These days a morning eastward train is a relatively rare event on Conway Scenic’s former Maine Central Mountain Division route.
On Friday evening, our work train returning from work at Crawford Notch had tied up on the siding at Bartlett. So, on Saturday morning (September 12, 2020) a train crew went out to bring it back to North Conway.
I drove to Bartlett to make a few photos in the crisp morning light.
These photos were made digitally using my both Lumix LX7 and Canon EOS 7D (with 100mm lens).
The former Maine Central Mountain Division crests a rise just east of Bartlett near Rogers Crossing (where the railroad crosses Route 302 west of the Attitash Ski area).
Friday, I set up here with my Canon EOS 7D fitted with a 100-400mm telephoto zoom lens to capture a Conway Scenic work extra west led by GP35 216.
The extreme visual compression afforded by this lens exaggerates the grade profile of the line to show the effect of this rise.
This sequence of images is intended to show the train climbing the grade.
I selected my focus point manually and initiated the camera’s autofocus independently of the shutter release in order to control the focus to my satisfaction. This separate focus-control is among the features of the Canon EOS 7D.
During the last week, Maine Central GP38 252 has been working Conway Scenic Railroad’s Valley trains that run daily from North Conway railroad east to Conway and North Conway railroad west to Bartlett.
While 252 is more than capable of working these trains, it is typically been assigned to the run to Crawford Notch.
I took the opportunity to make photos of 252 working the 1910-1920s-era heavy steel cars that comprise our Valley train set.
These photos were made using a FujiFilm XT1 with 18-135mm lens.
On Sunday June 21, 2020, I traveled to Bartlett, NH on our afternoon train from North Conway that boards at 1230.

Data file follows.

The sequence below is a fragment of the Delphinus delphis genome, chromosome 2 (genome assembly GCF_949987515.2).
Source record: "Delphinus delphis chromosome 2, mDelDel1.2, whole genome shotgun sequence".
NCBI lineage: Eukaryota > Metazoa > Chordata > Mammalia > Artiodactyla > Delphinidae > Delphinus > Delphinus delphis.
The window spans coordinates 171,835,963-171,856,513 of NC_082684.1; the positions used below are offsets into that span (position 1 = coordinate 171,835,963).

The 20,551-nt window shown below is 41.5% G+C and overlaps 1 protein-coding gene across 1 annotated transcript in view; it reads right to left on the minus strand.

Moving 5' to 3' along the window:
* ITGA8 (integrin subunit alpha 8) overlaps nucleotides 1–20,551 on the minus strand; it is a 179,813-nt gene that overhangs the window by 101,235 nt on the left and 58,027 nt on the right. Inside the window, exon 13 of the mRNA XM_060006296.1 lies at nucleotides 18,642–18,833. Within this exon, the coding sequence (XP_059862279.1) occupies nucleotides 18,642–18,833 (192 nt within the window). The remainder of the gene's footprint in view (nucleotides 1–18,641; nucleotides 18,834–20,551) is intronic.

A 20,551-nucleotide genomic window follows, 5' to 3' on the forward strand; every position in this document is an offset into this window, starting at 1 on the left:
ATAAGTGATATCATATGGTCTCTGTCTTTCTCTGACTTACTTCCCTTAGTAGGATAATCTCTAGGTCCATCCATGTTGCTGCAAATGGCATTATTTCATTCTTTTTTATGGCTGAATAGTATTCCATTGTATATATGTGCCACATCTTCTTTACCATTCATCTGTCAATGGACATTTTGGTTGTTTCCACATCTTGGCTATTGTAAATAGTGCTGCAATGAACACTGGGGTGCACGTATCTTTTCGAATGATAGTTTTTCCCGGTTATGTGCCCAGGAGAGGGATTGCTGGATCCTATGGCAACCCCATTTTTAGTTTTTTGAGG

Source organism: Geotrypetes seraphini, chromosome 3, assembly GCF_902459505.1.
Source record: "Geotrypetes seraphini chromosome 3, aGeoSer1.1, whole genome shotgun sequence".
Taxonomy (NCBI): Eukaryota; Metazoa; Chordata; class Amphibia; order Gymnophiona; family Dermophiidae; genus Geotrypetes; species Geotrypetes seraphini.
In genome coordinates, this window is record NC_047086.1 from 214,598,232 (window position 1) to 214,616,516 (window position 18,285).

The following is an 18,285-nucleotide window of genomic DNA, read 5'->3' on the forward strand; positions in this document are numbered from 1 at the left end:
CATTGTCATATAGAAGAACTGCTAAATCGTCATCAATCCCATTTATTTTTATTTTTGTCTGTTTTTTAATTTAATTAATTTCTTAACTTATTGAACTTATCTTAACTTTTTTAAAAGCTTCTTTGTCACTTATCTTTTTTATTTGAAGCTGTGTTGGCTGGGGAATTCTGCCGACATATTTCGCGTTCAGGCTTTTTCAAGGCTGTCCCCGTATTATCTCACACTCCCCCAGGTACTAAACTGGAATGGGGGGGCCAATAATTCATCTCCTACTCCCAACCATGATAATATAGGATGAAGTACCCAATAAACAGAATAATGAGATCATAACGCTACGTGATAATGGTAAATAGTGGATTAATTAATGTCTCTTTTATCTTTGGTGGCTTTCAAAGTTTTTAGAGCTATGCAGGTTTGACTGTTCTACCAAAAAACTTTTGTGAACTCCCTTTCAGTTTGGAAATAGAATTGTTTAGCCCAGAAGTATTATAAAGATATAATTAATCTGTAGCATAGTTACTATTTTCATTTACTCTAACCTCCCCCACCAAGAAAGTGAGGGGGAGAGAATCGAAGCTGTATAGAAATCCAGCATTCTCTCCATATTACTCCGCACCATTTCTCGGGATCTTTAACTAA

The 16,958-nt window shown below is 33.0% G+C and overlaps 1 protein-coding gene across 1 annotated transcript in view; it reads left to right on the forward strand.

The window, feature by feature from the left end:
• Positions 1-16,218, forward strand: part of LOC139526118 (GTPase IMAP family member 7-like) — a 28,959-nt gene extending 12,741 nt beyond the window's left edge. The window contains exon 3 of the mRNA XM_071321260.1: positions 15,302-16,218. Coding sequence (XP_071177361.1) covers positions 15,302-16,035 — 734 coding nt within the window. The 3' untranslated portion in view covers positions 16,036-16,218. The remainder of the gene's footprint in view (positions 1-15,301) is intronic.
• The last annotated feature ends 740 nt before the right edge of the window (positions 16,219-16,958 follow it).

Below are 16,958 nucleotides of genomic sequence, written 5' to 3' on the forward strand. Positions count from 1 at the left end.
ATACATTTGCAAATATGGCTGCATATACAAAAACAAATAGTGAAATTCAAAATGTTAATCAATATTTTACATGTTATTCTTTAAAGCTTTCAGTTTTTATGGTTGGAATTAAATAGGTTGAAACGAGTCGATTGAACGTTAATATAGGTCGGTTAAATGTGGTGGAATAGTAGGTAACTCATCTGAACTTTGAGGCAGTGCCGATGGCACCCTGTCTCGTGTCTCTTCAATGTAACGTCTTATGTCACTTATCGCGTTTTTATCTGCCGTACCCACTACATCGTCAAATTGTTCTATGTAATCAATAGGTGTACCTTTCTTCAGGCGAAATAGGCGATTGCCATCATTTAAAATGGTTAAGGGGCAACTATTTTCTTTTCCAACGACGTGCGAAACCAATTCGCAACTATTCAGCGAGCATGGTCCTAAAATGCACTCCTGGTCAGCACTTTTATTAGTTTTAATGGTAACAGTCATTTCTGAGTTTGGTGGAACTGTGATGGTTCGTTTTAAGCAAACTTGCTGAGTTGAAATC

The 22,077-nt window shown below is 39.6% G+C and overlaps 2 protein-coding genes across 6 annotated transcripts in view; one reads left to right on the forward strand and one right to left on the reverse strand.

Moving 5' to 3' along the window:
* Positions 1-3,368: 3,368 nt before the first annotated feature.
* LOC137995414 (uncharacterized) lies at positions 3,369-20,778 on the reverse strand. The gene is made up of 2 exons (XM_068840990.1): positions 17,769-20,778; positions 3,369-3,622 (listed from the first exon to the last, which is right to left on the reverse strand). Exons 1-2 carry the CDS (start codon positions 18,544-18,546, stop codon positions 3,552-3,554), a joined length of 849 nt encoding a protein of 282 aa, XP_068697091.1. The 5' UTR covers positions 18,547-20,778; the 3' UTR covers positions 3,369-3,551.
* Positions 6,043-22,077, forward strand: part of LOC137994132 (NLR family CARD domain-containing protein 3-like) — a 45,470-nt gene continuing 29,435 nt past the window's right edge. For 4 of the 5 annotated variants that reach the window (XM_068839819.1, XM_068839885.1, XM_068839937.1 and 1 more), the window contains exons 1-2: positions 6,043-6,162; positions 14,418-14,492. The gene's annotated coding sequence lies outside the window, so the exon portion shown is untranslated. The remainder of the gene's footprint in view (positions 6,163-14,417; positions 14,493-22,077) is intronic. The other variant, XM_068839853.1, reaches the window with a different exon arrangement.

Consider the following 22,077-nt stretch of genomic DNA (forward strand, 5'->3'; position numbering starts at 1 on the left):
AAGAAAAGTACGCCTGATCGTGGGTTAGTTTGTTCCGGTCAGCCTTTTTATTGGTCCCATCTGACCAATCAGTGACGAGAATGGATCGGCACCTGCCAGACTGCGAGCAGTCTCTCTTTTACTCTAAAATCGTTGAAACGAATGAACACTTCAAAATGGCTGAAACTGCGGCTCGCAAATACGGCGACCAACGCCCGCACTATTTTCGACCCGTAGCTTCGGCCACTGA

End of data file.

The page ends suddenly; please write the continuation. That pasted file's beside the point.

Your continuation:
My primary concern was to diagnose the sound quality on the train’s public address system. However when we arrived at Bartlett, I arranged with the train crew to jump off and make a few photos while the locomotive (former Maine Central GP38 252) cut off and ran around the train.
A thunder storm was brewing to the northwest, which made for a dramatic sky, despite sun on the rails at Albany Avenue in Bartlett.
Later, I learned there had been some fierce weather on Mount Washington.
I exposed these views with my Lumix LX7. These files are from the in-camera JPGs, other than scaling for internet presentation, I made no alterations digitally in regards to color balance, color temperature, contrast, or exposure.
Wednesday evening July 10, 2019, I made this sunset view of Conway Scenic Railroad’s dinner train at Bartlett, New Hampshire.
The dinner train uses largely the same consist as the railroad’s Notch Train, but operates in the evening from North Conway to Bartlett and return.
Owing to the extreme exposure contrast between the darker areas of the car’s undercarriage and the highlights in the sky, I carefully balanced my exposure using the camera’s histogram to retain the maximum amount of detail, and later adjusted the RAW file in Lightroom in post processing to allow for the most pleasing image.
Here’s two photos of Conway Scenic Railroad’s former Maine Central GP7 573 running around the Valley Trainat Bartlett, New Hampshire on the old Mountain Division.
One was made from the train on a cloudy day, the other from the road near the section house as the engine was cutting off from the train.
Some contrasts: Cloud versus sun; vertical versus horizontal; traditional versus interpretative; road versus rail.
Tracking the Light Posts Daily!
Some viewers commented that they were unable to see the ‘cloudy’ photo. For this reason, I’ve rescaled and re-uploaded a version of the original vertical photo plus an EXTRA horizontal image from the same sequence.